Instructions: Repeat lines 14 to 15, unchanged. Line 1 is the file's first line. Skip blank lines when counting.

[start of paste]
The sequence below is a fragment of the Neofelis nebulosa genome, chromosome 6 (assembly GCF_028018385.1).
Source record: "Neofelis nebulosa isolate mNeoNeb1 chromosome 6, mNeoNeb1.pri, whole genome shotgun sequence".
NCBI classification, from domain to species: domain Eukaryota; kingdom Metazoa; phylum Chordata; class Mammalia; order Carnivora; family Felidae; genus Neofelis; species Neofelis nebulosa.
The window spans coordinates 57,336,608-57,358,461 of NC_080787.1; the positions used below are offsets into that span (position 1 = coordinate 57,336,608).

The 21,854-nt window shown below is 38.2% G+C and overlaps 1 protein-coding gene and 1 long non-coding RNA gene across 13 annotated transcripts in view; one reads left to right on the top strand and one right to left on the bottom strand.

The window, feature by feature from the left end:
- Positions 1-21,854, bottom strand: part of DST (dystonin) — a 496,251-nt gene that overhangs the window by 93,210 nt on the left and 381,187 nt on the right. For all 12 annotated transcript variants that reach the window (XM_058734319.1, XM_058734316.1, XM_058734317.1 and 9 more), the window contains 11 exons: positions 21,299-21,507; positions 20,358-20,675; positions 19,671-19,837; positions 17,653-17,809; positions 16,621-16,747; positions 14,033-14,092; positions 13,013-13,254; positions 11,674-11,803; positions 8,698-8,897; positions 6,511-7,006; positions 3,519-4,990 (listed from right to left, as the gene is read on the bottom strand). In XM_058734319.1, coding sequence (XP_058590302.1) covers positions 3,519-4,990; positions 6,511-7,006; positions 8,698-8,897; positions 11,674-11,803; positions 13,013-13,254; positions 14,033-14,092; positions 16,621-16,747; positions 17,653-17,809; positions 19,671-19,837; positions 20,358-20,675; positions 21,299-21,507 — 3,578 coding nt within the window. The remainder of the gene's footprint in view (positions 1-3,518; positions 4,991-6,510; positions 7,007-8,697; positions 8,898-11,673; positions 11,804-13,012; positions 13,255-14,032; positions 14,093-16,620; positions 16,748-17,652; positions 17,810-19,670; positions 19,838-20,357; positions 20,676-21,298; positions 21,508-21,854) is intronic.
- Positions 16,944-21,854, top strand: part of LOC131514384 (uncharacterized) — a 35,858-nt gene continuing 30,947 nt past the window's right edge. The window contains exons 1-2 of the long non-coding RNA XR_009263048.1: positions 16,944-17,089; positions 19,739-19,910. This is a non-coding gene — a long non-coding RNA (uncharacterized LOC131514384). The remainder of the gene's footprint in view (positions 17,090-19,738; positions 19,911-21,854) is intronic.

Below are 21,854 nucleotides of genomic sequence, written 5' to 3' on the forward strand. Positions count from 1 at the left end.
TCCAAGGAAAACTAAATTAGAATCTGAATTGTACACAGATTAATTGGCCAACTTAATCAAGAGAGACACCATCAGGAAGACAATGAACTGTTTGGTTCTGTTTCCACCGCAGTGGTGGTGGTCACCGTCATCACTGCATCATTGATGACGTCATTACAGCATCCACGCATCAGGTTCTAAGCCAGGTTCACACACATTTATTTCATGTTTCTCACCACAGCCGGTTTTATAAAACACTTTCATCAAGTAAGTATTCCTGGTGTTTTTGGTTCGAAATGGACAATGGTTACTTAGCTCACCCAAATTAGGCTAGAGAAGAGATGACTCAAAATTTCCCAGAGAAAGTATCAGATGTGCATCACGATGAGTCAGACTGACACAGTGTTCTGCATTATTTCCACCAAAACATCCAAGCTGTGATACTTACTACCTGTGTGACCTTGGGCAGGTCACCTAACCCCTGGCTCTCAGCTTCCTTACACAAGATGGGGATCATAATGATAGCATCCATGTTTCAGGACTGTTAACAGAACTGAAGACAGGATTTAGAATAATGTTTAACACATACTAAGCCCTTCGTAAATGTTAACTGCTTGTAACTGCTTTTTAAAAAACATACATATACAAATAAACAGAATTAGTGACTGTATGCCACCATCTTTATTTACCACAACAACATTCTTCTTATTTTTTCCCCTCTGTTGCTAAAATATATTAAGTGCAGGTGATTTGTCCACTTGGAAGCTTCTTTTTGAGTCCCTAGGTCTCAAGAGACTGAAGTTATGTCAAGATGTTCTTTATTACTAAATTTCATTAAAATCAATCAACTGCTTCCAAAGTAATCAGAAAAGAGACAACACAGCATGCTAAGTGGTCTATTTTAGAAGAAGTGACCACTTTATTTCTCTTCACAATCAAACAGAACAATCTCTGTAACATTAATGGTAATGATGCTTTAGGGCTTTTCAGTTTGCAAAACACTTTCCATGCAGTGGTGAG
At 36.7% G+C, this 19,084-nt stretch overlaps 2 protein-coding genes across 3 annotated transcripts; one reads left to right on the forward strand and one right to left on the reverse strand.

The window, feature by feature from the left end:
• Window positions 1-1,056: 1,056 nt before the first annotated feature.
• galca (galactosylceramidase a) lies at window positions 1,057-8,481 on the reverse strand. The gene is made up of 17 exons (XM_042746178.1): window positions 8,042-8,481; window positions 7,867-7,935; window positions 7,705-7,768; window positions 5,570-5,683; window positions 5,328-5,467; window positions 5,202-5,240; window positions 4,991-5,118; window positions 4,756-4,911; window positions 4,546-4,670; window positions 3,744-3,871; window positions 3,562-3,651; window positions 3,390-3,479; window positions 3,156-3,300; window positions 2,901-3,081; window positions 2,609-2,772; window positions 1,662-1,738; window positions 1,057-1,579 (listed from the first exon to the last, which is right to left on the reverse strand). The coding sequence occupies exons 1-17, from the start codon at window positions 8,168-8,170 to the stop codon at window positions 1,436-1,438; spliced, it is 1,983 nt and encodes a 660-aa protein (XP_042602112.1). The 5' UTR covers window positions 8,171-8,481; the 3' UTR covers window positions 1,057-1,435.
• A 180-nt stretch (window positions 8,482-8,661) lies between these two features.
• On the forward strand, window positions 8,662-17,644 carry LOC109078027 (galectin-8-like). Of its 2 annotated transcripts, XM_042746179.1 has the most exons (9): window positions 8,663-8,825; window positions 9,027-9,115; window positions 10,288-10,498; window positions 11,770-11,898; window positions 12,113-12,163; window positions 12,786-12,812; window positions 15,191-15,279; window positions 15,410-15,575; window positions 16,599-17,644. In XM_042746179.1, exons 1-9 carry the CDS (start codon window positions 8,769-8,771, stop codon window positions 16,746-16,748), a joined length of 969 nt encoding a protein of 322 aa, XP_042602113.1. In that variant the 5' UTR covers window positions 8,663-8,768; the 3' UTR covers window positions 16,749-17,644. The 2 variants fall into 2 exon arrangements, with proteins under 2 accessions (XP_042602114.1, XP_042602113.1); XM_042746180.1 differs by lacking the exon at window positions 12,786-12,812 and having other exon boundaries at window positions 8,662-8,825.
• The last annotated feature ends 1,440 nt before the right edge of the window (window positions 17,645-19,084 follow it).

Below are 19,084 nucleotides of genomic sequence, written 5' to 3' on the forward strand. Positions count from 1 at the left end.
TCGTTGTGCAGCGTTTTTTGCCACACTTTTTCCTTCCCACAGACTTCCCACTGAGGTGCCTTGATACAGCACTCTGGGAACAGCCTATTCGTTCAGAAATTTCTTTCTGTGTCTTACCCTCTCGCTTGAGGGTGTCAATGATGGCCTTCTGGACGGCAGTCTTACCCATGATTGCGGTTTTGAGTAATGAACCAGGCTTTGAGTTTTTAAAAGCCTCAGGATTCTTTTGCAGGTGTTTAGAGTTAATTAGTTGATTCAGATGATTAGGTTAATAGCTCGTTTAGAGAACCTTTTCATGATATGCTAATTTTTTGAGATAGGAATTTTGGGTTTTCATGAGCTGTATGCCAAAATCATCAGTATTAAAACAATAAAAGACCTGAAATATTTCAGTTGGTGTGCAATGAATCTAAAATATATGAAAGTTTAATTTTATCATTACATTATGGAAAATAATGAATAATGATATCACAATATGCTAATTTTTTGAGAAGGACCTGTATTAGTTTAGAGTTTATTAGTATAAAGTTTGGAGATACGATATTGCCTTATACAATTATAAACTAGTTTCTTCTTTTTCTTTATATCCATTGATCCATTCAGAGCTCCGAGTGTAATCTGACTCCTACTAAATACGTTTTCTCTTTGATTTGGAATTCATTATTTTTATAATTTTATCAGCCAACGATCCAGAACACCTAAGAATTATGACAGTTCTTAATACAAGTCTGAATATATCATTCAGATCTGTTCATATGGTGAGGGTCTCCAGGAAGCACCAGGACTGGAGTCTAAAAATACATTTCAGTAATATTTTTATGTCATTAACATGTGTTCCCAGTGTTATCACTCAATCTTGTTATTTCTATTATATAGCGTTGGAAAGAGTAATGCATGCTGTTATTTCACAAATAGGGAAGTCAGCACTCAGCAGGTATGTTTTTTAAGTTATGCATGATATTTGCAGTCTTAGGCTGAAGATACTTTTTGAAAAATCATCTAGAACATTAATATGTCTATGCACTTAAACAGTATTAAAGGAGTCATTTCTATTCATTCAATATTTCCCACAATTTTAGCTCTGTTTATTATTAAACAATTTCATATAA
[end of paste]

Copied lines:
• galca (galactosylceramidase a) lies at window positions 1,057-8,481 on the reverse strand. The gene is made up of 17 exons (XM_042746178.1): window positions 8,042-8,481; window positions 7,867-7,935; window positions 7,705-7,768; window positions 5,570-5,683; window positions 5,328-5,467; window positions 5,202-5,240; window positions 4,991-5,118; window positions 4,756-4,911; window positions 4,546-4,670; window positions 3,744-3,871; window positions 3,562-3,651; window positions 3,390-3,479; window positions 3,156-3,300; window positions 2,901-3,081; window positions 2,609-2,772; window positions 1,662-1,738; window positions 1,057-1,579 (listed from the first exon to the last, which is right to left on the reverse strand). The coding sequence occupies exons 1-17, from the start codon at window positions 8,168-8,170 to the stop codon at window positions 1,436-1,438; spliced, it is 1,983 nt and encodes a 660-aa protein (XP_042602112.1). The 5' UTR covers window positions 8,171-8,481; the 3' UTR covers window positions 1,057-1,435.
• A 180-nt stretch (window positions 8,482-8,661) lies between these two features.